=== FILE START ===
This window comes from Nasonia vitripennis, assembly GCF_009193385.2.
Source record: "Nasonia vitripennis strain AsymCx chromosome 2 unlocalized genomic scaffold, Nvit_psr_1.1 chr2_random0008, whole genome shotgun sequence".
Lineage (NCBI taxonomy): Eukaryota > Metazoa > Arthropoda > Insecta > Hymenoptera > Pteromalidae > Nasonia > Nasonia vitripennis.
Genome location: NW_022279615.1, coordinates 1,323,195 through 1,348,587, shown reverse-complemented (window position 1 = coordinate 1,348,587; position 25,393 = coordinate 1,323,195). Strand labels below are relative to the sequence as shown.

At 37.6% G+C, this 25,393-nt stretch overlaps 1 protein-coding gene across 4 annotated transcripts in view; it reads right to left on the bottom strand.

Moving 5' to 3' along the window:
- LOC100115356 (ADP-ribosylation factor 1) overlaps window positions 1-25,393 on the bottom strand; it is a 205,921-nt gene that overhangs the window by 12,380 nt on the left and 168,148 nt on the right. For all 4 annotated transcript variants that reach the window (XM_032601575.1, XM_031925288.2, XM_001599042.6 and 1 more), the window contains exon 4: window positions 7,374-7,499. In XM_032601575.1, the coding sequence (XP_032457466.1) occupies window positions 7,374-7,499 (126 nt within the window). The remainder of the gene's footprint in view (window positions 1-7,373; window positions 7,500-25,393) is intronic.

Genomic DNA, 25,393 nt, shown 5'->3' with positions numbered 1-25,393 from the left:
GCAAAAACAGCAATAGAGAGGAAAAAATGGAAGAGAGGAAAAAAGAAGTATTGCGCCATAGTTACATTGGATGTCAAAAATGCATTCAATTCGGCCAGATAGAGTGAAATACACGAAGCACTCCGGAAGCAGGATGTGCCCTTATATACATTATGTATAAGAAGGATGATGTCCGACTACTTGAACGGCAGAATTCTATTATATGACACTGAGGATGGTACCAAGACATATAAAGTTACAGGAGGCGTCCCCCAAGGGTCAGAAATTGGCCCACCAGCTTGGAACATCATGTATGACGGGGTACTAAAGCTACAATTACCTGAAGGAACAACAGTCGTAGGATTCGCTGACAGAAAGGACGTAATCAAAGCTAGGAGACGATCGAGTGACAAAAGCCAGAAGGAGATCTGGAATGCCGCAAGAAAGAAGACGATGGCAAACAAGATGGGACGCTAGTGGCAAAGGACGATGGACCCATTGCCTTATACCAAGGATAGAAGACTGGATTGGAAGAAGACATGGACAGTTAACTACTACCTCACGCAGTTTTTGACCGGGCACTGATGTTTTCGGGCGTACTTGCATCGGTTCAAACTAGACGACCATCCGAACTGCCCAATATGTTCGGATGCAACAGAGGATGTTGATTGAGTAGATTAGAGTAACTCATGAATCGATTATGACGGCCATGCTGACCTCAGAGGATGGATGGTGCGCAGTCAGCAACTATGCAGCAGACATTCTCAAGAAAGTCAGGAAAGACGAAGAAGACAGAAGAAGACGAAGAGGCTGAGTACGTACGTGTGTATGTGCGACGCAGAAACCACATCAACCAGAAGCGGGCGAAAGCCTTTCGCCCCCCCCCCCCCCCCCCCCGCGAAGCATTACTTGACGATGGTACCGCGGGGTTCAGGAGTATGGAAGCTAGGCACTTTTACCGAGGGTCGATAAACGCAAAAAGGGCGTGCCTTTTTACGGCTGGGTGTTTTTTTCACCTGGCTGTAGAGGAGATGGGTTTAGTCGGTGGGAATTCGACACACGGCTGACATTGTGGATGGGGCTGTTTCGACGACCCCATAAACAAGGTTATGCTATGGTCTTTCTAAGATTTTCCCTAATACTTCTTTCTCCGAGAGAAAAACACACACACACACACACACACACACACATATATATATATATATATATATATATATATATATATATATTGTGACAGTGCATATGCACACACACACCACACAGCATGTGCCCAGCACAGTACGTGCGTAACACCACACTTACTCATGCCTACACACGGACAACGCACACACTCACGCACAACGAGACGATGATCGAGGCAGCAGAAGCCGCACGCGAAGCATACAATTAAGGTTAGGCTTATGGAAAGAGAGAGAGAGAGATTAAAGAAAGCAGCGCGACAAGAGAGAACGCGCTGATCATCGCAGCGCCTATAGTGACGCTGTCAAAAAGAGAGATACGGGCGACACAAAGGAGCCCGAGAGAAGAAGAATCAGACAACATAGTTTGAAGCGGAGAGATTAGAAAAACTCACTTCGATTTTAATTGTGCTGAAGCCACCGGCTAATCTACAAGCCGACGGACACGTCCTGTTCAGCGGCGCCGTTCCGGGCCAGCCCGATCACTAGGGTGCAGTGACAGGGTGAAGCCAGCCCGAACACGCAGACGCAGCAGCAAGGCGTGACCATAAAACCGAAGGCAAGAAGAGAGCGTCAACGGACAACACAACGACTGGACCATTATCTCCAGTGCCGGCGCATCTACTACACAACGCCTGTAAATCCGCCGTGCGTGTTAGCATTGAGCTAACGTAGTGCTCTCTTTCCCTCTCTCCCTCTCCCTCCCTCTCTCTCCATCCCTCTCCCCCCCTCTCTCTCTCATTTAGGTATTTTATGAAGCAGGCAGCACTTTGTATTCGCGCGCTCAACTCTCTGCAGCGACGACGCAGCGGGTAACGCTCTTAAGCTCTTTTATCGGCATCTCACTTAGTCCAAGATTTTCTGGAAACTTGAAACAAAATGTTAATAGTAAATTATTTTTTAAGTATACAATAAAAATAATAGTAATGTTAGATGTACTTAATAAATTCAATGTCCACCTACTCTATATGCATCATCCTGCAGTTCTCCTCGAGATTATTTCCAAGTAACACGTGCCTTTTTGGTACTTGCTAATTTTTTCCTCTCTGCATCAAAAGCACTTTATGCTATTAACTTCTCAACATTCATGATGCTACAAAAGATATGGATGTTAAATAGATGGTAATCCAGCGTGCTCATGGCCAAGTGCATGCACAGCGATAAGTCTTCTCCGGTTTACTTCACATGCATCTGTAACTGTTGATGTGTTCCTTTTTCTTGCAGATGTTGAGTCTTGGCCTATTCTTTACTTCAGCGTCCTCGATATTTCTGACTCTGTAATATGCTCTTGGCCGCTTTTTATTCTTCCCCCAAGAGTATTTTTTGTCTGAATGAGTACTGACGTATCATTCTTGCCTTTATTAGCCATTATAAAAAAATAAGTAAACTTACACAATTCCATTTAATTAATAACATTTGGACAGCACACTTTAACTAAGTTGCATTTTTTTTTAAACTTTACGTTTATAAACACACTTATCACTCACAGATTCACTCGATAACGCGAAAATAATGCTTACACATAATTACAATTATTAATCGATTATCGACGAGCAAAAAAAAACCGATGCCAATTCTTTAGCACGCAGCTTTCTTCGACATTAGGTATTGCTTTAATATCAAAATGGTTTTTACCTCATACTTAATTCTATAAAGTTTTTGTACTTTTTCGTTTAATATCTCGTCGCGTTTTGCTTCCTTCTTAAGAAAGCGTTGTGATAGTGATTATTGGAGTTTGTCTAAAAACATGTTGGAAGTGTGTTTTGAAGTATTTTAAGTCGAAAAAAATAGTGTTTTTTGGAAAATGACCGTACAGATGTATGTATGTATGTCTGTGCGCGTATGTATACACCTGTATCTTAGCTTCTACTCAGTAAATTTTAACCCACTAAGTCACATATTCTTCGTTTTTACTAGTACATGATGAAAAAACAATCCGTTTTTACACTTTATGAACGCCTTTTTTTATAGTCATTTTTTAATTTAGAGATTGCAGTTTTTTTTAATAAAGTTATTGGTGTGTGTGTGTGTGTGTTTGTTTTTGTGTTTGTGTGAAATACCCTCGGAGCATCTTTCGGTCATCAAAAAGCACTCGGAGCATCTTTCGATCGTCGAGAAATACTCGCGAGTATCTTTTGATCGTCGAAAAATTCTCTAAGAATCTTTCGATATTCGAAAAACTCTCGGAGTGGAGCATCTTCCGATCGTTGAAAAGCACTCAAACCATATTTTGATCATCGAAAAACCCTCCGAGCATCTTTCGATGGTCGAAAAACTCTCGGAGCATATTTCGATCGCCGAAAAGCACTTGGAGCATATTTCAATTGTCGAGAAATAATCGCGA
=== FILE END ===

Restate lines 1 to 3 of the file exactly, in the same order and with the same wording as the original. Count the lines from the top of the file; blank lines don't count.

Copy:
This window comes from Nasonia vitripennis, assembly GCF_009193385.2.
Source record: "Nasonia vitripennis strain AsymCx chromosome 2 unlocalized genomic scaffold, Nvit_psr_1.1 chr2_random0008, whole genome shotgun sequence".
Lineage (NCBI taxonomy): Eukaryota > Metazoa > Arthropoda > Insecta > Hymenoptera > Pteromalidae > Nasonia > Nasonia vitripennis.